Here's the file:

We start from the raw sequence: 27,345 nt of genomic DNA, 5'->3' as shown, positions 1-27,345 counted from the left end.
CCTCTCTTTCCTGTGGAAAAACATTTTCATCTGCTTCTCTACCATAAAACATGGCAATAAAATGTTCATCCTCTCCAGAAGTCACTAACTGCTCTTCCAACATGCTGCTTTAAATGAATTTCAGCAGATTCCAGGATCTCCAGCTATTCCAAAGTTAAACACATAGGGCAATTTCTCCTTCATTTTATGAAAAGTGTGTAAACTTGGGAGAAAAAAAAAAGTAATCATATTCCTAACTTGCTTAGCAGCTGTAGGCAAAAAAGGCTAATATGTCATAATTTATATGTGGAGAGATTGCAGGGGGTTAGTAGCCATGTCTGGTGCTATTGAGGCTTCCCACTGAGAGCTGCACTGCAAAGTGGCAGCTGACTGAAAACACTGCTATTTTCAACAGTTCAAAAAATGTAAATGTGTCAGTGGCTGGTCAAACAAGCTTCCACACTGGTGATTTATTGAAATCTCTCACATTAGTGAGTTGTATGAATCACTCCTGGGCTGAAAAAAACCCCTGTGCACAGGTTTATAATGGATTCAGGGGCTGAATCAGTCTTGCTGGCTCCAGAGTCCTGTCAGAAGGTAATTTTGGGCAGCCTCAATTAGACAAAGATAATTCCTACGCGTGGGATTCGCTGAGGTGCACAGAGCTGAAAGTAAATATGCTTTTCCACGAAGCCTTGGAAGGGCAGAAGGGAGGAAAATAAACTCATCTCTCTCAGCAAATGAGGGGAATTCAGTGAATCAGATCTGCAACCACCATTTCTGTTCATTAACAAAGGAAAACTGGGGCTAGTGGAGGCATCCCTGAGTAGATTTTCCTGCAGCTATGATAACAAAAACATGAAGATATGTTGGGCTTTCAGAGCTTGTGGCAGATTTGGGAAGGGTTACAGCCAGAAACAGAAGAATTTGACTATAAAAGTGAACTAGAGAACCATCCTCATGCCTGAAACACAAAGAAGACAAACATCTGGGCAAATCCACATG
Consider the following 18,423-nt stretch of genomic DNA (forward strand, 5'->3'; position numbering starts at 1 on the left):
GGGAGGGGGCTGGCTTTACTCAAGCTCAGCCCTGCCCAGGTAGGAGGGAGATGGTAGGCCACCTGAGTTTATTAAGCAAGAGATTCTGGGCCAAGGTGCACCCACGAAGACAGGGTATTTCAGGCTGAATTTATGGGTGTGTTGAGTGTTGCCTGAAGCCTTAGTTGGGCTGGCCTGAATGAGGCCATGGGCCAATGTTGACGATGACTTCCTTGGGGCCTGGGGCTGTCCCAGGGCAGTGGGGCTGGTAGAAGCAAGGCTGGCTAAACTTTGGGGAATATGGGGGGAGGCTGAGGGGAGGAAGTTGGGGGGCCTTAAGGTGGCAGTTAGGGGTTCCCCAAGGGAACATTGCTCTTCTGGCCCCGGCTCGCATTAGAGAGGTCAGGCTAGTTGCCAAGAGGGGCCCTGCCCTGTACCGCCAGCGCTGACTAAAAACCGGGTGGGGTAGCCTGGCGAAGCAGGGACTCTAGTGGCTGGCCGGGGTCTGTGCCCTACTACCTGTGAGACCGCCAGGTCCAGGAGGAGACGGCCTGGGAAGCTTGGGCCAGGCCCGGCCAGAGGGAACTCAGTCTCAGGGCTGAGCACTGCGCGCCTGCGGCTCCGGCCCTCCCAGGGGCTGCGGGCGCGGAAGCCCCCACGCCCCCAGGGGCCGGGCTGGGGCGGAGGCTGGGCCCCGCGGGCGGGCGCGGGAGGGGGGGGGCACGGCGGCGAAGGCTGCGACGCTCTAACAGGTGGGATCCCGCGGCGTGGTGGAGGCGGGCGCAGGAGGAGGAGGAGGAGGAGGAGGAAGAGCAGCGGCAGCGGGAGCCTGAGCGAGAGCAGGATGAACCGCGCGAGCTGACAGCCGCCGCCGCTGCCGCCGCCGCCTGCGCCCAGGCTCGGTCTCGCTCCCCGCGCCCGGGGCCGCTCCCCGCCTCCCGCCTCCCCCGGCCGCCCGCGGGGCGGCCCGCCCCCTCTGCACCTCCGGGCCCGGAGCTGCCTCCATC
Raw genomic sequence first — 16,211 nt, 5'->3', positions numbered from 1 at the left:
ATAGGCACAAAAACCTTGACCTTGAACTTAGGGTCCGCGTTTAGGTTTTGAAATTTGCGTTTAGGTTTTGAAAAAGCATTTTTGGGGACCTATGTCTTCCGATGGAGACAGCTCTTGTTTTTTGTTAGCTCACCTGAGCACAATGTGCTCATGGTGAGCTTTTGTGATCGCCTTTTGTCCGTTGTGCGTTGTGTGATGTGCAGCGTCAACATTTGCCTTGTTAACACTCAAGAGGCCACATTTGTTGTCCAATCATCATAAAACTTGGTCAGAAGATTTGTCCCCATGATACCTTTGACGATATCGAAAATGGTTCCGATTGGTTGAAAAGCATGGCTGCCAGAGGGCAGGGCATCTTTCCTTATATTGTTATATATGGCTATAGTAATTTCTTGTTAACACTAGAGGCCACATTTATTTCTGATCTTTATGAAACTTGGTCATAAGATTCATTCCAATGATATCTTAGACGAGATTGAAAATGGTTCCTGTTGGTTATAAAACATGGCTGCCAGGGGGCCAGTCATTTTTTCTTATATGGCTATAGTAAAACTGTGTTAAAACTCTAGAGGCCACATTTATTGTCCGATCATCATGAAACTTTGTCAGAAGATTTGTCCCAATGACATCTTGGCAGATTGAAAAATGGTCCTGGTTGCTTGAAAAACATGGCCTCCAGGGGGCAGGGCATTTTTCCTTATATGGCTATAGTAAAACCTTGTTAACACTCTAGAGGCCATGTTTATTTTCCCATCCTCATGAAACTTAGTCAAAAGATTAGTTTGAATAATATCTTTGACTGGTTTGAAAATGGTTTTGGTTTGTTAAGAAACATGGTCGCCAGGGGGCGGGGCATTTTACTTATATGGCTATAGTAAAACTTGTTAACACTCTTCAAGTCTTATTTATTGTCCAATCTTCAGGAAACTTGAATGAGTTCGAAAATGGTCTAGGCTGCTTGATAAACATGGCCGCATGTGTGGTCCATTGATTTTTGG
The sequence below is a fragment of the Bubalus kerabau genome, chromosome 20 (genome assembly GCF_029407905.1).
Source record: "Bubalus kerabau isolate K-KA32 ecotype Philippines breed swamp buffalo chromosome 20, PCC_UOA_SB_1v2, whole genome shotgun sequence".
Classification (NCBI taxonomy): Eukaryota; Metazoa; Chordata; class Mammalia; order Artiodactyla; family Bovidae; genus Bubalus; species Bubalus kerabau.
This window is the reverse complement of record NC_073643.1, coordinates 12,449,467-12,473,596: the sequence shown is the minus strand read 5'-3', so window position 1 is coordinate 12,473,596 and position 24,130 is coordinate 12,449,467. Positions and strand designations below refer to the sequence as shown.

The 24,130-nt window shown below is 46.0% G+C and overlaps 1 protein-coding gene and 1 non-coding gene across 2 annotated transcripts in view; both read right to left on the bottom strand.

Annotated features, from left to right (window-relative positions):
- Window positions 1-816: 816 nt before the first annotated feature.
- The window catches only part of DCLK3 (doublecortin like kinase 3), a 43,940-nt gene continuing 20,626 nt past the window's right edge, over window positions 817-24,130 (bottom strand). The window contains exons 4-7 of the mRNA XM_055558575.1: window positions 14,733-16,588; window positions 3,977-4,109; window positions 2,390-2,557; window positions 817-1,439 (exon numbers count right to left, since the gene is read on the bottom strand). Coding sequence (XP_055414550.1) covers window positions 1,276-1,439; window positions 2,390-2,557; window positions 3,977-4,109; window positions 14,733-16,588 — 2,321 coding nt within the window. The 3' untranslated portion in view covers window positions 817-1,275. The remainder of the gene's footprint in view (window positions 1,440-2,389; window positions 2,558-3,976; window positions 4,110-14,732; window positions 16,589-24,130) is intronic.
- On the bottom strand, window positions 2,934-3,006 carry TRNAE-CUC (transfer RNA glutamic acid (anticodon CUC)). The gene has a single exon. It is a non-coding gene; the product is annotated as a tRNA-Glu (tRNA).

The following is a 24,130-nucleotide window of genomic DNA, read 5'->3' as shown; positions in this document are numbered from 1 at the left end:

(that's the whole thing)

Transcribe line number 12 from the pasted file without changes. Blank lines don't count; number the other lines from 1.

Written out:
Annotated features, from left to right (window-relative positions):